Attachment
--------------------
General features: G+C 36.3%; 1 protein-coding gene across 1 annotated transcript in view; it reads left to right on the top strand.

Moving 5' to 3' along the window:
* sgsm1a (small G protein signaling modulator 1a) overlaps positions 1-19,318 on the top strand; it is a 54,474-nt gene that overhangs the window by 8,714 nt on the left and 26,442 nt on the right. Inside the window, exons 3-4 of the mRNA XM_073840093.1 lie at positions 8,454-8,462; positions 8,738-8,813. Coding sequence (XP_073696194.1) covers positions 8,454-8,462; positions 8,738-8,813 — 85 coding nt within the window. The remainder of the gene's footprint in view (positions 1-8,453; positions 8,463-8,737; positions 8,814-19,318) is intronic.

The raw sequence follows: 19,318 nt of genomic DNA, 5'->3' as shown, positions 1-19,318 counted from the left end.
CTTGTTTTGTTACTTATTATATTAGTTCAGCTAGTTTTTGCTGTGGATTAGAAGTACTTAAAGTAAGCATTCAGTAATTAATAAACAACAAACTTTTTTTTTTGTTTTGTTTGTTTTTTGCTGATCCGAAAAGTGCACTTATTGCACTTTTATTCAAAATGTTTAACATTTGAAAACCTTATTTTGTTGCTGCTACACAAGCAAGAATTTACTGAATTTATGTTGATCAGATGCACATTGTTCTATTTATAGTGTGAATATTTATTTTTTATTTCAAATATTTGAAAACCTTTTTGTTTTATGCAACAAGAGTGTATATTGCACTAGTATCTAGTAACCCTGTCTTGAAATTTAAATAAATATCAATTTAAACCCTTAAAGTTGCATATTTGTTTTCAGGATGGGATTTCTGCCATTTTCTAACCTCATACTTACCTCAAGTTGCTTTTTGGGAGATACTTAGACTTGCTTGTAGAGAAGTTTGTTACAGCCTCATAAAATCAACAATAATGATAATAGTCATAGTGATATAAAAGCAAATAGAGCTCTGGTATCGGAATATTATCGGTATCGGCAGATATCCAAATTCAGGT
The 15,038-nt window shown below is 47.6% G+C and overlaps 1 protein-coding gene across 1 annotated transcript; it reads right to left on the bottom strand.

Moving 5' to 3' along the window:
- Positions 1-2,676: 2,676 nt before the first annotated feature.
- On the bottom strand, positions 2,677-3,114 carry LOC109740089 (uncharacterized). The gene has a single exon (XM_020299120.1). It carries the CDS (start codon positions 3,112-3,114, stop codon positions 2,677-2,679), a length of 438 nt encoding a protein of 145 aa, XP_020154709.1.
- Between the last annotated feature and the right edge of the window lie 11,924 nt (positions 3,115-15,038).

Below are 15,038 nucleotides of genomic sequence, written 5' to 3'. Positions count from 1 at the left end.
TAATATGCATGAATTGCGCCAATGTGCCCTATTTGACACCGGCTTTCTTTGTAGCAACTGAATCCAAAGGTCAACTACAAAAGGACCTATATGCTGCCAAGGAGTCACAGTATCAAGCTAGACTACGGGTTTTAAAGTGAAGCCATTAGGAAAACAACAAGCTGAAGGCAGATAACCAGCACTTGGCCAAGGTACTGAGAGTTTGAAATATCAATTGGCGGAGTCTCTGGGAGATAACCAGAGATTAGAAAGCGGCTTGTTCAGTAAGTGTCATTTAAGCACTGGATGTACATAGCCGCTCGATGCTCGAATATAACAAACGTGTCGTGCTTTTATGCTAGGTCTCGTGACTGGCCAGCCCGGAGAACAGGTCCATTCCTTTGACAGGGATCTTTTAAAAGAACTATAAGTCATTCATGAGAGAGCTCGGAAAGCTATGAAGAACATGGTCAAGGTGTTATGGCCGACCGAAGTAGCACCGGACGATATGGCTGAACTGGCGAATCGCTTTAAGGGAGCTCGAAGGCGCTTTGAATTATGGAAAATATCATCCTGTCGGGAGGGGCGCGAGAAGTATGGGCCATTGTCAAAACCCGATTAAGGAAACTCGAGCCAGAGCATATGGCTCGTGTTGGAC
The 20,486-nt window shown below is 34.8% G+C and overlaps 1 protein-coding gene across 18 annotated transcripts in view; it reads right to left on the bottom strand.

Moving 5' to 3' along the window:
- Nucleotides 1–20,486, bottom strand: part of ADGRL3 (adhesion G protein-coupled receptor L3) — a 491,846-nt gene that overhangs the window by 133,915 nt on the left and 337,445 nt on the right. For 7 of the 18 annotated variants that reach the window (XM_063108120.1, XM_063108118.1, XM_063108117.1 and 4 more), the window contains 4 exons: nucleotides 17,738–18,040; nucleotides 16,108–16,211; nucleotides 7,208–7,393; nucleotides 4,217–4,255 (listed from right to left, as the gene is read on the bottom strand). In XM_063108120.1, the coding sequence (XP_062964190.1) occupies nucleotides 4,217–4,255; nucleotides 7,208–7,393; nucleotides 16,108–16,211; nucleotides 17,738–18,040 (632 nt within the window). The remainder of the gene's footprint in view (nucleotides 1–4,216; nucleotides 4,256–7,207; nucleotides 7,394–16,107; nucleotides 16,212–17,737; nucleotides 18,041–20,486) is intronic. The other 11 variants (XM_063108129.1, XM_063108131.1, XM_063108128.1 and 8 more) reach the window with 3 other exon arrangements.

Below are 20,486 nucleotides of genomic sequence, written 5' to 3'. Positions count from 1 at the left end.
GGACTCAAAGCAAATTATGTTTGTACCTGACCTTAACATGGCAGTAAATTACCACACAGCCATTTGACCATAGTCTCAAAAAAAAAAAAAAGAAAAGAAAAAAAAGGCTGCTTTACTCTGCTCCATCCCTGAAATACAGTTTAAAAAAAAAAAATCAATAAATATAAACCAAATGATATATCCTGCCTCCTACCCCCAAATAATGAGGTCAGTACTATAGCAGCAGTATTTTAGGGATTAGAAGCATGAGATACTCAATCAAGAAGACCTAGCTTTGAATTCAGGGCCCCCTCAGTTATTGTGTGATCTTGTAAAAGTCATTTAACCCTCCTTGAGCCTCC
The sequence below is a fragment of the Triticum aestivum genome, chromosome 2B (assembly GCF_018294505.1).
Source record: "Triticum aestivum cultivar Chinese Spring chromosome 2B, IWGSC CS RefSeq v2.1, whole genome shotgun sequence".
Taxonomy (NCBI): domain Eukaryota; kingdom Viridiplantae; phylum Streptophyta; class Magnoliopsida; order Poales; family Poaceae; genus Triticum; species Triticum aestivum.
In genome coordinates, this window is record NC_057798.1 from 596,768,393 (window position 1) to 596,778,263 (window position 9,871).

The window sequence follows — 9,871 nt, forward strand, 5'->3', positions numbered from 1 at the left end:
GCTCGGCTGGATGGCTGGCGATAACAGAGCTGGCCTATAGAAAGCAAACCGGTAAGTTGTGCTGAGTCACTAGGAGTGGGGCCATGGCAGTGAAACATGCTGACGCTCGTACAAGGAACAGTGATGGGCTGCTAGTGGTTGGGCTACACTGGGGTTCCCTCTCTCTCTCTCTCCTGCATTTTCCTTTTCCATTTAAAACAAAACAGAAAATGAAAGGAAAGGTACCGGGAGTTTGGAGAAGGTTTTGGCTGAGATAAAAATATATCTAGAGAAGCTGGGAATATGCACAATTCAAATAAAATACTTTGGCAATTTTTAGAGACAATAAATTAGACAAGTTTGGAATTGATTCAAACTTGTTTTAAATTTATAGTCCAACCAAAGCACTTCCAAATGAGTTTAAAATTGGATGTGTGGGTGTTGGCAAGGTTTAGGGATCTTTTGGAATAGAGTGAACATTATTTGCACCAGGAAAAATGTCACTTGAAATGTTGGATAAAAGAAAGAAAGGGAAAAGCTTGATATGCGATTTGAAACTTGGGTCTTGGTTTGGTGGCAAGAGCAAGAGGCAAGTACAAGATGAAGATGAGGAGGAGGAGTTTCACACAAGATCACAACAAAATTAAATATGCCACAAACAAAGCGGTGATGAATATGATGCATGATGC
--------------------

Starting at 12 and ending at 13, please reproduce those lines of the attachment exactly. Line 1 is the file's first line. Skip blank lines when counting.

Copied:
TAATATGCATGAATTGCGCCAATGTGCCCTATTTGACACCGGCTTTCTTTGTAGCAACTGAATCCAAAGGTCAACTACAAAAGGACCTATATGCTGCCAAGGAGTCACAGTATCAAGCTAGACTACGGGTTTTAAAGTGAAGCCATTAGGAAAACAACAAGCTGAAGGCAGATAACCAGCACTTGGCCAAGGTACTGAGAGTTTGAAATATCAATTGGCGGAGTCTCTGGGAGATAACCAGAGATTAGAAAGCGGCTTGTTCAGTAAGTGTCATTTAAGCACTGGATGTACATAGCCGCTCGATGCTCGAATATAACAAACGTGTCGTGCTTTTATGCTAGGTCTCGTGACTGGCCAGCCCGGAGAACAGGTCCATTCCTTTGACAGGGATCTTTTAAAAGAACTATAAGTCATTCATGAGAGAGCTCGGAAAGCTATGAAGAACATGGTCAAGGTGTTATGGCCGACCGAAGTAGCACCGGACGATATGGCTGAACTGGCGAATCGCTTTAAGGGAGCTCGAAGGCGCTTTGAATTATGGAAAATATCATCCTGTCGGGAGGGGCGCGAGAAGTATGGGCCATTGTCAAAACCCGATTAAGGAAACTCGAGCCAGAGCATATGGCTCGTGTTGGAC
The 20,486-nt window shown below is 34.8% G+C and overlaps 1 protein-coding gene across 18 annotated transcripts in view; it reads right to left on the bottom strand.